There is no need for Blue Laws banning commerce here on Sundays. The city is shut down tight every Sabbath. Only the occasional small stores, called "colmados", selling the bare essentials of life such as water and beer and fruit and salted codfish are open. The colmados are a great luxury of life here. With only a phone call, they will deliver to your home the very thing you are missing, the five gallon bottle of purified water, the onion, the liter of milk. The birds are louder than the traffic.
It is a pleasure to be in the city on Sundays. It is also a joy to make the space ready for the arrival for the other Friend in anticipation of Meeting.
Christopher Columbus actually landed what is now Haiti in 1492. Then the Christians started their tradition of behaving like savages in this hemisphere. After only a few years, they figured out that the native Indians here would simply not make suitable slaves and started importing Africans.
This nation is officially Catholic, having signed a deal with the Vatican under Trujillo. The Vatican also signed a deal with Duvalier. Somehow in Haiti, Christianity never quite completely took over. Voudo was always practiced. or at least respected by a large portion of the population. The Catholics tolerated it/ Aristide legalized it. The Protestants, at least a great many of the Evangelicals, consider it to be the work of Satan.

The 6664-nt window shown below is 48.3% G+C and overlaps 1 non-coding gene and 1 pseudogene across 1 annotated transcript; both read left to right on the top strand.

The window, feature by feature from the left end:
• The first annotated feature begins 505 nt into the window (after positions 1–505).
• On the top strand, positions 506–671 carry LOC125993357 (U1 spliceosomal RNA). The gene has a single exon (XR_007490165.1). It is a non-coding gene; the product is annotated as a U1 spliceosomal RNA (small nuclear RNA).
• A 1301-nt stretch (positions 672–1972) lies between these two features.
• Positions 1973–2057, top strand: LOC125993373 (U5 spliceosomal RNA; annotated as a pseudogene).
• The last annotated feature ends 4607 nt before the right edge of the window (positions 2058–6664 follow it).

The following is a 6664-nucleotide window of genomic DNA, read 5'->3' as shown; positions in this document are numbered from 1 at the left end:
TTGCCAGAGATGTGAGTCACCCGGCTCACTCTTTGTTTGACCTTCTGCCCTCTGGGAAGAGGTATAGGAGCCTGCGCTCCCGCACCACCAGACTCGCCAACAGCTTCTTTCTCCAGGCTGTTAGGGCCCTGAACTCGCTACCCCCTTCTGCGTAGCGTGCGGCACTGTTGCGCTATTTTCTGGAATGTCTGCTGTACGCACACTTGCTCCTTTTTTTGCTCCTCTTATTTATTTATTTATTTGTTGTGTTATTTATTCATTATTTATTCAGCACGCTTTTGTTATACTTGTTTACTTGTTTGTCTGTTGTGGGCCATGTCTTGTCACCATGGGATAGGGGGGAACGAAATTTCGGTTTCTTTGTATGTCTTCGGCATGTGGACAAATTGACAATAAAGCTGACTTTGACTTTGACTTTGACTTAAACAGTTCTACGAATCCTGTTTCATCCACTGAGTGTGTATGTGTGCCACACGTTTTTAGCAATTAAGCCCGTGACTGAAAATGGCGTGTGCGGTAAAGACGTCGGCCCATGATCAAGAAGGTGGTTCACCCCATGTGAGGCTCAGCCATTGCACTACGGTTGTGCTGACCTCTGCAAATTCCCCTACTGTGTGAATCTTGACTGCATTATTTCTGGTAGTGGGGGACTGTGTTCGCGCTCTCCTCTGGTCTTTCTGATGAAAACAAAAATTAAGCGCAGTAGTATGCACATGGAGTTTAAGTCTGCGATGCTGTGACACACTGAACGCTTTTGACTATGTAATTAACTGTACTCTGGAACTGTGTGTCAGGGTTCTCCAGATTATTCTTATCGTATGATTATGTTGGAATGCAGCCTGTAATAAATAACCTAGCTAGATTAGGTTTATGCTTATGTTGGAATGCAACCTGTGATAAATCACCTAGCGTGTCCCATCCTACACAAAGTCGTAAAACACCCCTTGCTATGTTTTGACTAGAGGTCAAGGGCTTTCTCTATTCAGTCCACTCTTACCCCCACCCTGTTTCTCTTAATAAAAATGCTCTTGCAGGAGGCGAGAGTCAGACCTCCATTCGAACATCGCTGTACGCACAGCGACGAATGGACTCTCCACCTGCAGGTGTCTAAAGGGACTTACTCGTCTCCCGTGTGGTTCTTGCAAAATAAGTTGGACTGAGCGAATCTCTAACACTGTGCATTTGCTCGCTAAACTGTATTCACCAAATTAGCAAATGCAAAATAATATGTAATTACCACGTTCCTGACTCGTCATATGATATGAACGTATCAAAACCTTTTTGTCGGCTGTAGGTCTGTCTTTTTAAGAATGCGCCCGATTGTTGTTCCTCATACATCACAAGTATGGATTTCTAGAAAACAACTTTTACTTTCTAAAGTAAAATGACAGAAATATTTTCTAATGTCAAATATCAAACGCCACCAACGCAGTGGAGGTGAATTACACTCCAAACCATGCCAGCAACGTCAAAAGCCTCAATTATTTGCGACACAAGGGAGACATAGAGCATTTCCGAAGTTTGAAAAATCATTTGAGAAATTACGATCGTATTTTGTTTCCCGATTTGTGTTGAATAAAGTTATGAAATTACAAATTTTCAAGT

The Evangelicals make regular mission trips here, bringing gifts for the poor, repairing buildings, teaching the Gospel. I don't know quite what to make of them. Most of the Evangelical churches here are very patriarchal, very fire and brimstone, preaching the Word with a sword. Yet I have heard Dominicans say that if someone says that they are "Christian" it means that they are "Evangelical" and that they "really believe".
We have a large quantity of Mormons and Jehovah's Witnesses and 7th Day Adventist, and all types of free lance missionaries sent by their congregations. There is a large Baptist Church which even has an English service. There is an Episcopal Church with a small seminary which has a service in English and twice monthly shares with Union Chucrh services which uses the Armed Forces Book of Prayer. I attended for a year but it was a stretch for a Quaker.
In the end, I had to acknowledge that I am not a Christian. I do not believe in the scapegoat theory of the life of Jesus. I believe that my sins are my own and I alone will answer for them. I am not washed in the blood of the Lamb, nor do I wish to be. But I do love the story and read the book with interest, along with poetry of Rumi, Bagadavita,and the Course in Miracles.
I then went over to meditate with the Yoganada group but found that I could not indeed, bow to and follow the guru. Nor did I wish to travel cross town to sit with the Buddhist.
So it was with great delight that I was contacted by the searching Friend in January. Every Monday we receive any messages that may have been delivered back in my home Meeting in Asheville, NC. Since we are, in fact, only 300 miles further away from Asheville than Philadelphia is.
And Light knows no distance.